May 19, 2013 § Leave a comment
Writing about music in prose is difficult to get right. Fictional bands are in judges against the great Spinal Tap and most readers will be aware of all the clichés that accompany rock n’ roll and those who play it from the many biographies of bands (personal recommendations are ‘The Hammer of the Gods’ which details the excesses of Led Zeppelin and the hilarious Motley Crue biog ‘The Dirt’). The problem facing the writer is how to acknowledge these clichés without being predictable.
With his second novel ‘The Ossians’ Doug Johnstone avoids this problem by having a central character who is clever enough to know all the legends of excess, and embraces them anyway. He has also written a novel which is ostensibly about the band of the title, but is really a description of one man’s determination to self destruct.
There is commentary on nationalism, art, community and the music business, all through a haze of drink and drugs. As hinted at by the title, the novel attempts to walk a line between realism and fantasy, and it could only have been written by someone who has been in the sticky carpeted fleapits that The Ossians play, dealing with the characters who dwell there. This is a dark tale where atmosphere is vital and Johnstone sets the scenes in style.
The novel follows the band as they undertake a tour of Scotland which will end in the hallowed ground of King Tut’s Wah Wah Hut in Glasgow and the chance of a recording contract, but things soon fall apart in a tsunami of bevy, speed, fists and seagulls. Johnstone captures the insanity that can accompany life on the road and turns it up to eleven. This is a clearly a man with insider knowledge and as usual the action unfolds at breakneck speed. No-one moves a story along like Doug Johnstone.
On the page events are similarly driven by one man’s artistic vision. Connor Alexander doesn’t pretend to live the rock n’ roll life, he means it maan. He is the lead singer and guitarist with The Ossians of the title, a band who also include his twin sister Kate, long suffering girlfriend Hannah and best friend and drummer Danny. When we meet they have discovered that they just may have a shot at some form of success, although not if Connor has anything to do with it. He buys into rock n’ roll mythology to the extent that he views the prospect of success as selling out.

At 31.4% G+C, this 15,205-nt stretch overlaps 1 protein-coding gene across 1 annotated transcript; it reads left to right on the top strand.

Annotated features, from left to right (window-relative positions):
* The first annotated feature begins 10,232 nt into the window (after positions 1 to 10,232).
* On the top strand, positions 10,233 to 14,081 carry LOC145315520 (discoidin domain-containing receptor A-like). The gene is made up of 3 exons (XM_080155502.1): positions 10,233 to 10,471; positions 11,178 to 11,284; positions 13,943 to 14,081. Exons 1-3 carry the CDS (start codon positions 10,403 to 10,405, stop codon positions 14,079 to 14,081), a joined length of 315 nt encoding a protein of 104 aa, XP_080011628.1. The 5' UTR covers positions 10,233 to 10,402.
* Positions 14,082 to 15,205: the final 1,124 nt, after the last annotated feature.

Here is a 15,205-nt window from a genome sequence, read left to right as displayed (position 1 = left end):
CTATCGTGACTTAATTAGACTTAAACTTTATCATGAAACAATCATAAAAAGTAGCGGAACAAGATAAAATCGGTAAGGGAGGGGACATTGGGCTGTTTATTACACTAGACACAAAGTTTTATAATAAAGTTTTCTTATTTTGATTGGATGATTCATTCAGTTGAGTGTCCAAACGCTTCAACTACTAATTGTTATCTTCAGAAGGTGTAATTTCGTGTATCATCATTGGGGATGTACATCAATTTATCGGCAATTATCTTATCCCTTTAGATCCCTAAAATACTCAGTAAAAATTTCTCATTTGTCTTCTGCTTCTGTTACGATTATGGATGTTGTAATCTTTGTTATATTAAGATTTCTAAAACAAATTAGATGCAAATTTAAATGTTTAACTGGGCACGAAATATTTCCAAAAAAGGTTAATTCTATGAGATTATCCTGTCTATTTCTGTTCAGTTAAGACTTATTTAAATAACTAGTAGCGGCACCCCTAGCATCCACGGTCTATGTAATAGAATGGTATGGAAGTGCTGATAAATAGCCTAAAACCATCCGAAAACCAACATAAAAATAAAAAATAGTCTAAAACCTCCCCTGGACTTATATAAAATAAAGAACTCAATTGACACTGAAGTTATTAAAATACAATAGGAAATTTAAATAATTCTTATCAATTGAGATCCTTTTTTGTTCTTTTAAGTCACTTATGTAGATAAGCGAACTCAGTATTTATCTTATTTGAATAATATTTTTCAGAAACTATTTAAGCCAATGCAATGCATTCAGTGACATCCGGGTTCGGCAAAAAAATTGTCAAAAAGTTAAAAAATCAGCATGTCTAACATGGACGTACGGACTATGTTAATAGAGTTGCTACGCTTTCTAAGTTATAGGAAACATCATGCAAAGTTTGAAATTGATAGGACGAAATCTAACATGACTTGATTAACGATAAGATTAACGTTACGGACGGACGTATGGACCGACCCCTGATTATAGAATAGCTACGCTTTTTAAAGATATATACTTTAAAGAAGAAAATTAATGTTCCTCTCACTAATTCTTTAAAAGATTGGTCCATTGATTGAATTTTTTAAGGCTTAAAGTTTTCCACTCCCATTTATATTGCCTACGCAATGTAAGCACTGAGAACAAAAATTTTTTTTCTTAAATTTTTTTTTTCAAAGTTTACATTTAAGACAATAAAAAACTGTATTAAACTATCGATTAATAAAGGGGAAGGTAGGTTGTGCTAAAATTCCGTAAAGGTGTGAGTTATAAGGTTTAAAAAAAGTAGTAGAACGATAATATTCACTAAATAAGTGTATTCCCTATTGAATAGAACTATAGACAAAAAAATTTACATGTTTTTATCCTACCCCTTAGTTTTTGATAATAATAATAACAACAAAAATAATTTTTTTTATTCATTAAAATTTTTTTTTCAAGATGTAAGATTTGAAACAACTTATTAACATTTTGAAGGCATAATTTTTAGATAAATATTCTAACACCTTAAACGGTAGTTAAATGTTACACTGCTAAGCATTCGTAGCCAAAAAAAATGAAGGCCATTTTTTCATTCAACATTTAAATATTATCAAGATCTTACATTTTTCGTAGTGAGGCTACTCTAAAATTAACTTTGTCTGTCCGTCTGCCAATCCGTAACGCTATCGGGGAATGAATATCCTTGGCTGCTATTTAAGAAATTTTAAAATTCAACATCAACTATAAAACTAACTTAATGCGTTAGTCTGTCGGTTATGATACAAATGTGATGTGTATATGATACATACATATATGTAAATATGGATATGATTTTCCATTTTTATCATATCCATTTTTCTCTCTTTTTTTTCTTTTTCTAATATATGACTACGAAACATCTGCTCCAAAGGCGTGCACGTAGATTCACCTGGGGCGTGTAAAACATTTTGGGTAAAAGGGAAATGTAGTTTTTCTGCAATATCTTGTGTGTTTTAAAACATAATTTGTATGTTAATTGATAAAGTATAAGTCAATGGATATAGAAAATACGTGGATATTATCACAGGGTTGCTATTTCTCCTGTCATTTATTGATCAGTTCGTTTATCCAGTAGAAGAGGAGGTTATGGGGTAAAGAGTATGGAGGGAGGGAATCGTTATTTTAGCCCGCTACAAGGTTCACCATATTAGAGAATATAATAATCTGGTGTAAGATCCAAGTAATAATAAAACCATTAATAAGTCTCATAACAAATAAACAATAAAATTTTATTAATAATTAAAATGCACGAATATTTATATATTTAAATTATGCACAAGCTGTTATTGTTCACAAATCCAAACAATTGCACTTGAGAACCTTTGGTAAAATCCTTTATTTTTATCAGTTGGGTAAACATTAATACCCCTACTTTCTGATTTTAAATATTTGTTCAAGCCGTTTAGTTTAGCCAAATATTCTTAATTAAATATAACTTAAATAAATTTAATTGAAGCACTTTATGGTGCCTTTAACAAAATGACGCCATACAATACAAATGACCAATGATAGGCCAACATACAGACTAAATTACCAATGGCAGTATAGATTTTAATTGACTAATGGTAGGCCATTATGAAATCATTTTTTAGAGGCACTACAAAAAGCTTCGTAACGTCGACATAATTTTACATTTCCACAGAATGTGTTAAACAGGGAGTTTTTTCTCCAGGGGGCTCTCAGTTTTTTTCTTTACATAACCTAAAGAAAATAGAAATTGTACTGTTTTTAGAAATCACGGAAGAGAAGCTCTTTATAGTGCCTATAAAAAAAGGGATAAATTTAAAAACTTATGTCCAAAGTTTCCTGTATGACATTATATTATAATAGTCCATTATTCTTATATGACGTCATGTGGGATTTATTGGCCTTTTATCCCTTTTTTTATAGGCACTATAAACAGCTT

‘The Ossians’ is a riotous novel, but there is real heart in the writing. It’s a brave writer who makes the hero of his novel such an unapologetic arsehole who is hell bent on destroying his life and with little regard to how his actions affect those close to him. What saves Connor from being an unbearable character who the reader can’t engage with is the real affection that Johnstone obviously has for him. The fact that the writer cares makes the reader care even when Connor is at his self pitying worst. He dominates the novel just as he dominates the band, and it is a shame that the secondary characters cannot help but pale in comparison.
Johnstone is a writer who embraces extreme behaviour in his novels and the characters therein. It is tempting to view ‘The Ossians’ as autobiographical as Johnstone is also a musician, one who fronted the band Northern Alliance, and who has just released his debut solo EP ‘Keep It Afloat’. They do say write about what you know, and if that is the case here then the man has the constitution of an ox. What is certain is that he is one of Scotland’s most thrilling authors. ‘The Ossians’ is not his best novel, the recently published ‘Smokeheads’ is a real step forward in terms of style and voice, but it contains one of the great protagonists of recent times and will give you a taste of what to expect from a Doug Johnstone novel. For anyone who has ever been involved in, or with, a band it is a must read.
Next Month’s Novel: When he was first published no one knew what to make of Alexander Trocchi, and in many ways they still don’t. Drug user, beat poet, occasional pornographer and existentialist, he was out of step with the Scottish literary scene of the 1950s and he wouldn’t have had it any other way.
His 1957 novel ‘Young Adam’ would not be widely appreciated until the 1990s where it was regularly named as being an influence on many of the writers who have featured on these pages. It is a masterpiece of existential angst, and asks the reader to question their own moral code, and how strictly they adhere to it.
- Alexander Trocchi’s Young Adam.(Aug)
- Alan Spence Way To Go (Sept)
- A.L. Kennedy Paradise (Oct)
- Alice Thompson The Existential Detective (Nov)
- Agnes Owens Bad Attitudes (Dec)